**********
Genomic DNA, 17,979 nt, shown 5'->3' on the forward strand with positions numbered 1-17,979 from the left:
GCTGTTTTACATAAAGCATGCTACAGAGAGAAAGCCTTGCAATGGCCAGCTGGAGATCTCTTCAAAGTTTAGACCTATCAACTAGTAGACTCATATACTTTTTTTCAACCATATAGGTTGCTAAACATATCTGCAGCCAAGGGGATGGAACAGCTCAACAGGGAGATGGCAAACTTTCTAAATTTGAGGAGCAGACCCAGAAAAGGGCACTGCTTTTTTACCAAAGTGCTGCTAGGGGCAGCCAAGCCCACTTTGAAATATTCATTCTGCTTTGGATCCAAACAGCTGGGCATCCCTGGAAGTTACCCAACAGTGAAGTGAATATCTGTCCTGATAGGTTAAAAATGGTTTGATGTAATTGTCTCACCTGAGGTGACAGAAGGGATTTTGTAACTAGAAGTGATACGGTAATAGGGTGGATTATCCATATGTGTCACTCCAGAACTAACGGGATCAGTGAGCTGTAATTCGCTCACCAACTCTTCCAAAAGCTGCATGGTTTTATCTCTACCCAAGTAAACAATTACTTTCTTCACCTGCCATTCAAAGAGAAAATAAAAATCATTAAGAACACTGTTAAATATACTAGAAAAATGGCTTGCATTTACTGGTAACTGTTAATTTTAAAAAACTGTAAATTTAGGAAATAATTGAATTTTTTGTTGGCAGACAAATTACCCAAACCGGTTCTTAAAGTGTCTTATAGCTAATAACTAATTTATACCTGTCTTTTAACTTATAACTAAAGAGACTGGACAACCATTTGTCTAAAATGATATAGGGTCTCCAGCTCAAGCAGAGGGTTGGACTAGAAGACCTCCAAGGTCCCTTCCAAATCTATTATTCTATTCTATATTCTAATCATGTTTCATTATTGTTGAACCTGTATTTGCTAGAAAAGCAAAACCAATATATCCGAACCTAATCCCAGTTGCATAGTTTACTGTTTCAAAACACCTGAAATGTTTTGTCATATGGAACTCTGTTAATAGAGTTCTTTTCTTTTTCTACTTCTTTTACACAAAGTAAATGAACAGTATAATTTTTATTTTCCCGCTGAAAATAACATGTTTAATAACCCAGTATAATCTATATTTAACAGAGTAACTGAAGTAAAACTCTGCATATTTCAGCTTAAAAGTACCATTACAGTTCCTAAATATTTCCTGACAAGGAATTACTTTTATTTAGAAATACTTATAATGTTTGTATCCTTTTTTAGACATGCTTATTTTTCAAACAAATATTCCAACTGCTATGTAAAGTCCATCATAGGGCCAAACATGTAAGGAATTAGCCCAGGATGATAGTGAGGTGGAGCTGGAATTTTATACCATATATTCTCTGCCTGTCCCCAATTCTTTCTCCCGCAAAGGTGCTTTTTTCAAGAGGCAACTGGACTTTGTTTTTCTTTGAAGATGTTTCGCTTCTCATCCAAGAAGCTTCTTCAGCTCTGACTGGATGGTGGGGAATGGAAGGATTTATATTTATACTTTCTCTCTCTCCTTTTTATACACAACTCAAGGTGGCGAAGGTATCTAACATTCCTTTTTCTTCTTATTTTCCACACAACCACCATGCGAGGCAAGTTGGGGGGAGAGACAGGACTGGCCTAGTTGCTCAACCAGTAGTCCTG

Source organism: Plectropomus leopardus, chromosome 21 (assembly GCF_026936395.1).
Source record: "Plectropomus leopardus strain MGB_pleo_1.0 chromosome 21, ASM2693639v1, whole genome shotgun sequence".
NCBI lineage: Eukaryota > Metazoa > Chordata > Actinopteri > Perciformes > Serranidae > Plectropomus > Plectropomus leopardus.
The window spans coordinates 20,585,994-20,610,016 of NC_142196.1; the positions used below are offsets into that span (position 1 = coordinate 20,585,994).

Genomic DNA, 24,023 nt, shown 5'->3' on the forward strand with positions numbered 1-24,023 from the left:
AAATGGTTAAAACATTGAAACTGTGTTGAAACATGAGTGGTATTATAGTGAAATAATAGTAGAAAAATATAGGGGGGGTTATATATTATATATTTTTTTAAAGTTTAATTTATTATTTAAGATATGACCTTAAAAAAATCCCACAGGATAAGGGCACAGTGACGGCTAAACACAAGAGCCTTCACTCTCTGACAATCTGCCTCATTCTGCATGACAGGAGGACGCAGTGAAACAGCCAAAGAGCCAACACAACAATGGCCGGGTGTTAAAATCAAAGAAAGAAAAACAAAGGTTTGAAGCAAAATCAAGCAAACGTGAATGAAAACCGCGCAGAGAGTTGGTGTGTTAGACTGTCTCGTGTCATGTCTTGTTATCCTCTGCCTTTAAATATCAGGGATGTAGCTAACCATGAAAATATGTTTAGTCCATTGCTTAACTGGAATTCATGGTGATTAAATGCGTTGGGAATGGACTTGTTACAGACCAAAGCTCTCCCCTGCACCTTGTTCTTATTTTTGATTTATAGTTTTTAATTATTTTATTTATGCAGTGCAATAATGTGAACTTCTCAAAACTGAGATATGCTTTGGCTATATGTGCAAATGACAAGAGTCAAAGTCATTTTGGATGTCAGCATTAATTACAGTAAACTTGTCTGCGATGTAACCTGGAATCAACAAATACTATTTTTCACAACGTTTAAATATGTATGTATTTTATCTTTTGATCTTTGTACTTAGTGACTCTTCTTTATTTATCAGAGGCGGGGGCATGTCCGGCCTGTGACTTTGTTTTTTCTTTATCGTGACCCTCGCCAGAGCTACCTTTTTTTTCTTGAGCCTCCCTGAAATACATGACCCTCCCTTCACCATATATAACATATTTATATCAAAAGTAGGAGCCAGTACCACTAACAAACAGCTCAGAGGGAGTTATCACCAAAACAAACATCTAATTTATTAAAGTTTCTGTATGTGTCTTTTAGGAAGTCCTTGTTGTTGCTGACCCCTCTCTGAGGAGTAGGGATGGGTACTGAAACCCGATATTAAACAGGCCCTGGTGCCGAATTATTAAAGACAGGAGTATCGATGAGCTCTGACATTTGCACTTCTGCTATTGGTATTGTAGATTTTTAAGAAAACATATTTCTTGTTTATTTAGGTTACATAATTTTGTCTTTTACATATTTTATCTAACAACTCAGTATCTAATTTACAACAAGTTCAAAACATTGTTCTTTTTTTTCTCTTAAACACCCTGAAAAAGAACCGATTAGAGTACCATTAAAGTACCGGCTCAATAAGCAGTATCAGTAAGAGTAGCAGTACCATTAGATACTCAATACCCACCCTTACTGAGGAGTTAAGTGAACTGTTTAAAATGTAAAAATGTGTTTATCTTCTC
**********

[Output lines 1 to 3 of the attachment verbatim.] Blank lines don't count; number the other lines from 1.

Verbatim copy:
Genomic DNA, 17,979 nt, shown 5'->3' on the forward strand with positions numbered 1-17,979 from the left:
GCTGTTTTACATAAAGCATGCTACAGAGAGAAAGCCTTGCAATGGCCAGCTGGAGATCTCTTCAAAGTTTAGACCTATCAACTAGTAGACTCATATACTTTTTTTCAACCATATAGGTTGCTAAACATATCTGCAGCCAAGGGGATGGAACAGCTCAACAGGGAGATGGCAAACTTTCTAAATTTGAGGAGCAGACCCAGAAAAGGGCACTGCTTTTTTACCAAAGTGCTGCTAGGGGCAGCCAAGCCCACTTTGAAATATTCATTCTGCTTTGGATCCAAACAGCTGGGCATCCCTGGAAGTTACCCAACAGTGAAGTGAATATCTGTCCTGATAGGTTAAAAATGGTTTGATGTAATTGTCTCACCTGAGGTGACAGAAGGGATTTTGTAACTAGAAGTGATACGGTAATAGGGTGGATTATCCATATGTGTCACTCCAGAACTAACGGGATCAGTGAGCTGTAATTCGCTCACCAACTCTTCCAAAAGCTGCATGGTTTTATCTCTACCCAAGTAAACAATTACTTTCTTCACCTGCCATTCAAAGAGAAAATAAAAATCATTAAGAACACTGTTAAATATACTAGAAAAATGGCTTGCATTTACTGGTAACTGTTAATTTTAAAAAACTGTAAATTTAGGAAATAATTGAATTTTTTGTTGGCAGACAAATTACCCAAACCGGTTCTTAAAGTGTCTTATAGCTAATAACTAATTTATACCTGTCTTTTAACTTATAACTAAAGAGACTGGACAACCATTTGTCTAAAATGATATAGGGTCTCCAGCTCAAGCAGAGGGTTGGACTAGAAGACCTCCAAGGTCCCTTCCAAATCTATTATTCTATTCTATATTCTAATCATGTTTCATTATTGTTGAACCTGTATTTGCTAGAAAAGCAAAACCAATATATCCGAACCTAATCCCAGTTGCATAGTTTACTGTTTCAAAACACCTGAAATGTTTTGTCATATGGAACTCTGTTAATAGAGTTCTTTTCTTTTTCTACTTCTTTTACACAAAGTAAATGAACAGTATAATTTTTATTTTCCCGCTGAAAATAACATGTTTAATAACCCAGTATAATCTATATTTAACAGAGTAACTGAAGTAAAACTCTGCATATTTCAGCTTAAAAGTACCATTACAGTTCCTAAATATTTCCTGACAAGGAATTACTTTTATTTAGAAATACTTATAATGTTTGTATCCTTTTTTAGACATGCTTATTTTTCAAACAAATATTCCAACTGCTATGTAAAGTCCATCATAGGGCCAAACATGTAAGGAATTAGCCCAGGATGATAGTGAGGTGGAGCTGGAATTTTATACCATATATTCTCTGCCTGTCCCCAATTCTTTCTCCCGCAAAGGTGCTTTTTTCAAGAGGCAACTGGACTTTGTTTTTCTTTGAAGATGTTTCGCTTCTCATCCAAGAAGCTTCTTCAGCTCTGACTGGATGGTGGGGAATGGAAGGATTTATATTTATACTTTCTCTCTCTCCTTTTTATACACAACTCAAGGTGGCGAAGGTATCTAACATTCCTTTTTCTTCTTATTTTCCACACAACCACCATGCGAGGCAAGTTGGGGGGAGAGACAGGACTGGCCTAGTTGCTCAACCAGTAGTCCTG

Source organism: Plectropomus leopardus, chromosome 21 (assembly GCF_026936395.1).